The Governors Highway Safety Association (GHSA) is an influential group that advocates for state-level policy changes that address roadway safety. The GHSA has been working to address the way DUI is prosecuted and punished in the U.S.
In December, the GHSA issued a report on what they call “high-risk impaired drivers.” Who are these drivers? The GHSA defines them as having these four characteristics:
- Have previous DUI offenses on their record
- Likely to drive with a blood alcohol content of 0.15% or higher
- Consumes more than one impairing substance
- Lacks the self-control to avoid driving while impaired
The definition is a bit subjective, but the likely effect is not. People who have prior DUI convictions are the most likely to be labeled high risk, especially if any previous offense included an elevated blood alcohol content or more than one substance.
This could lead to a crackdown on people with prior DUI convictions. You could be targeted if you meet any of the other criteria.
What does the GHSA recommend we do about high-risk impaired drivers?
The report doesn’t actually recommend a crackdown on repeat DUI drivers. As a matter of fact, the organization argues that our current system of punishing drivers after each DUI offense is not working. It doesn’t seem to reduce recidivism among high-risk impaired drivers, and these drivers are disproportionately responsible for drunk-driving accidents in the U.S.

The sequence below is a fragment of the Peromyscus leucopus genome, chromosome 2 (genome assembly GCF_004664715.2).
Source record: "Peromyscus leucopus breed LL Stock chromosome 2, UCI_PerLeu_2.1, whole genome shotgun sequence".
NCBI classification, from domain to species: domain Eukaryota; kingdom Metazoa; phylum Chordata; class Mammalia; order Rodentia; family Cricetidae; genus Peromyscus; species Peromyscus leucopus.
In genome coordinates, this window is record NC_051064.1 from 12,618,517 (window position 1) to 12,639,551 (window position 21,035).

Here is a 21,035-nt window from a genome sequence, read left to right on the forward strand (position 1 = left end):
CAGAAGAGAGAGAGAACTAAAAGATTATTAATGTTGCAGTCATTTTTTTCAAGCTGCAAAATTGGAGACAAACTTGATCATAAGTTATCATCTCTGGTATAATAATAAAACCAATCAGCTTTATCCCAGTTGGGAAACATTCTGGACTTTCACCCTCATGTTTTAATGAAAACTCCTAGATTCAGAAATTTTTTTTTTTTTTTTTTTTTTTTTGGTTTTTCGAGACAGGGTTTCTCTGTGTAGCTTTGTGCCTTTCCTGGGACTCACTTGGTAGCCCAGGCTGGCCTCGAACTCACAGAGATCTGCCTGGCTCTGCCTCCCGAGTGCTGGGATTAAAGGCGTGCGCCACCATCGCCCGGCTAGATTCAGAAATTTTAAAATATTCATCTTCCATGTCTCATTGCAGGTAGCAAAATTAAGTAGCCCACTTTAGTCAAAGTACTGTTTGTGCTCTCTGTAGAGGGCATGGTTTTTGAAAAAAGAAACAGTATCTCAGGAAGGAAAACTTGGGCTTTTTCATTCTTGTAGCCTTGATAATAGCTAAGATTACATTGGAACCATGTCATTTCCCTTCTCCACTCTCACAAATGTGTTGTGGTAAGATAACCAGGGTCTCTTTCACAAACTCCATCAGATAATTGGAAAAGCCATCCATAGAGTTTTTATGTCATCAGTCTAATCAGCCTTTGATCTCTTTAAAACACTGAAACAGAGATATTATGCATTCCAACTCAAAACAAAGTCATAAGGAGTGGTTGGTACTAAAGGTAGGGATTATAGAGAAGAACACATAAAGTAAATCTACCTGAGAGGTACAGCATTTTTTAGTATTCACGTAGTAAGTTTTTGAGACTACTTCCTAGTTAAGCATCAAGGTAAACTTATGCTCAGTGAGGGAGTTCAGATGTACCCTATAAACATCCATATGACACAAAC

Research into high-risk impaired drivers found that many have substance use disorders that make it difficult to resist driving drunk. Moreover, the high-risk impaired driver is also likely to suffer from a separate mental health disorder, as well.
Without both mental health and substance abuse treatment, these drivers are statistically likely to reoffend. They get arrested, convicted, and punished, but they typically get no treatment at all in our current system. Predictably, they often go unmonitored, fail to comply with the conditions of their sentences or probation, and fail to make the long-term behavioral changes that are necessary.
The report points out that there are more holistic approaches to DUI enforcement that could have an impact on the high-risk impaired driver. There are gaps in the system, but there are also existing initiatives that are working to promote better accountability and long-term behavioral changes.
The GHSA urges state highway safety offices and their partners to evaluate these initiatives and fund the ones that are working. Such programs should be evaluated based on their ability to reduce recidivism among high-risk impaired drivers and among all DUI offenders.
If you have prior DUI convictions, you could be labeled a high-risk impaired driver. If you are, the system may not use a holistic, treatment-based approach. Talk to an experienced DUI attorney about your defense.